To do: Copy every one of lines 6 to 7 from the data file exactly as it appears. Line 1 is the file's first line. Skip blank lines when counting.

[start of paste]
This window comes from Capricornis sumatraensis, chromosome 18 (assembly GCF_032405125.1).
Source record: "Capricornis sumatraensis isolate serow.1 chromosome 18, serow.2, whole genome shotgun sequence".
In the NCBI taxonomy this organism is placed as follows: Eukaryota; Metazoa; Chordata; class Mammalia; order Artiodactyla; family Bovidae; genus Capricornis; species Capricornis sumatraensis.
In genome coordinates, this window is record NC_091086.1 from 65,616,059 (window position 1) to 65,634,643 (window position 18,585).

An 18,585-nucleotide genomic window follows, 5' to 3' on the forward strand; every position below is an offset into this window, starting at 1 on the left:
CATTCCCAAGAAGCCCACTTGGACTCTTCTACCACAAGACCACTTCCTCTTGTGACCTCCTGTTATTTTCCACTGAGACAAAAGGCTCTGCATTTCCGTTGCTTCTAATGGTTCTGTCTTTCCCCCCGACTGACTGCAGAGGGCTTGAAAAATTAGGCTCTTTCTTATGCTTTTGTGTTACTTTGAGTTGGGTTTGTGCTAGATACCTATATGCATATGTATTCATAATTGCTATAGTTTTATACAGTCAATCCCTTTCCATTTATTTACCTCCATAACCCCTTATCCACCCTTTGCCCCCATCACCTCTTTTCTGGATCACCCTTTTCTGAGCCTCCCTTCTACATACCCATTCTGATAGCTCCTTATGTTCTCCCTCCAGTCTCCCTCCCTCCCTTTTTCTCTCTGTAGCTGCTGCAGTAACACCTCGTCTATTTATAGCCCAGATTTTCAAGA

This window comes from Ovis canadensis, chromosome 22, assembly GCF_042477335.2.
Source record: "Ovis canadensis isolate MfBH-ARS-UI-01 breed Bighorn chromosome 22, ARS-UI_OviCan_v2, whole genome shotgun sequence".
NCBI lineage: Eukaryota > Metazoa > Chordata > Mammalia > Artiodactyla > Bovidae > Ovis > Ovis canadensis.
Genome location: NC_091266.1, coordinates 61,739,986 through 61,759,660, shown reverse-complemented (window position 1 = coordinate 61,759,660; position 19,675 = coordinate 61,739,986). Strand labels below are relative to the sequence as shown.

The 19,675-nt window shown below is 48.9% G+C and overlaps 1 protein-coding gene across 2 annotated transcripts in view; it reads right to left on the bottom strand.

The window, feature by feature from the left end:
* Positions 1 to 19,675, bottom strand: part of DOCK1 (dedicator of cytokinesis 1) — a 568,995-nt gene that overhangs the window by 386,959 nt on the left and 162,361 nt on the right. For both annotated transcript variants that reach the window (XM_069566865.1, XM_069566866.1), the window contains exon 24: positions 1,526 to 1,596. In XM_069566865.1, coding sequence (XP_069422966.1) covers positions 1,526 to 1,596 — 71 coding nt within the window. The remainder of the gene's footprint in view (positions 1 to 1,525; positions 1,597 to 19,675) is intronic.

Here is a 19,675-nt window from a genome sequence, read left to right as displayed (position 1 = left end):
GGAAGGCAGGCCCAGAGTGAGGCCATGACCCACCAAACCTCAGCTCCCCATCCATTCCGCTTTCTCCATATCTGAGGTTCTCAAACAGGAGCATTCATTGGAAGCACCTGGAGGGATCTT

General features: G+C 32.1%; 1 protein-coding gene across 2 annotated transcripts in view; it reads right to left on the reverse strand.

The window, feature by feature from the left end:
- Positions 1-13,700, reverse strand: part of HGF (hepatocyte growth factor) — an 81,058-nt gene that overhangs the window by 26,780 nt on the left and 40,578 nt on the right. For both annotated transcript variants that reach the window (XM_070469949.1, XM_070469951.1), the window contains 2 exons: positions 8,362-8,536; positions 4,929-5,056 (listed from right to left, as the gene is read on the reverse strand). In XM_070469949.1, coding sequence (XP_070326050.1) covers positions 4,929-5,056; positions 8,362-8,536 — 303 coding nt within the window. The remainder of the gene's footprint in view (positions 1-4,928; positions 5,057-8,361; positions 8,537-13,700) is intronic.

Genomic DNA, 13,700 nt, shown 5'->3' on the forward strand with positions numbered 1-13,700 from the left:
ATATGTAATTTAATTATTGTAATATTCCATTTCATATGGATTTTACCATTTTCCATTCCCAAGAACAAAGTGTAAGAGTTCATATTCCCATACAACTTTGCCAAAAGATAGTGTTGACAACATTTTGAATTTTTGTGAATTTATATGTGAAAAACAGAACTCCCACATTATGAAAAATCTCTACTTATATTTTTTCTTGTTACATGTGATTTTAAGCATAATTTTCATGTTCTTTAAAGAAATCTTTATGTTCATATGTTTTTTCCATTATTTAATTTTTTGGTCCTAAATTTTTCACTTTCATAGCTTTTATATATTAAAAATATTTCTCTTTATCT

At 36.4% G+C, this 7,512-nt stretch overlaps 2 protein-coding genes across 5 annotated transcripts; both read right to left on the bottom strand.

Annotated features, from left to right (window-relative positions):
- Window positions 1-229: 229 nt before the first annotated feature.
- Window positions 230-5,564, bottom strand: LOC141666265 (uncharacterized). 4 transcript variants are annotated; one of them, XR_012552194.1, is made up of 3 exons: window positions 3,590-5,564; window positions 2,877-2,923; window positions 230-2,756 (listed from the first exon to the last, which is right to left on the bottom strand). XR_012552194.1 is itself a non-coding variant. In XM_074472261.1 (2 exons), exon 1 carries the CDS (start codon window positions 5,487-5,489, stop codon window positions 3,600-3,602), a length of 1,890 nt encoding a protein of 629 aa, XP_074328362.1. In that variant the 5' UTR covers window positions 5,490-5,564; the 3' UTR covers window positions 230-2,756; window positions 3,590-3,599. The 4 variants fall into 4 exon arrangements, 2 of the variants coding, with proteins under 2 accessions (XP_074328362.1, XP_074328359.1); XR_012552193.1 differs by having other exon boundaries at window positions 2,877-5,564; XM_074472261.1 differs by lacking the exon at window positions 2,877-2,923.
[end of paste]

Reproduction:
CATTCCCAAGAAGCCCACTTGGACTCTTCTACCACAAGACCACTTCCTCTTGTGACCTCCTGTTATTTTCCACTGAGACAAAAGGCTCTGCATTTCCGTTGCTTCTAATGGTTCTGTCTTTCCCCCCGACTGACTGCAGAGGGCTTGAAAAATTAGGCTCTTTCTTATGCTTTTGTGTTACTTTGAGTTGGGTTTGTGCTAGATACCTATATGCATATGTATTCATAATTGCTATAGTTTTATACAGTCAATCCCTTTCCATTTATTTACCTCCATAACCCCTTATCCACCCTTTGCCCCCATCACCTCTTTTCTGGATCACCCTTTTCTGAGCCTCCCTTCTACATACCCATTCTGATAGCTCCTTATGTTCTCCCTCCAGTCTCCCTCCCTCCCTTTTTCTCTCTGTAGCTGCTGCAGTAACACCTCGTCTATTTATAGCCCAGATTTTCAAGA

This window comes from Ovis canadensis, chromosome 22, assembly GCF_042477335.2.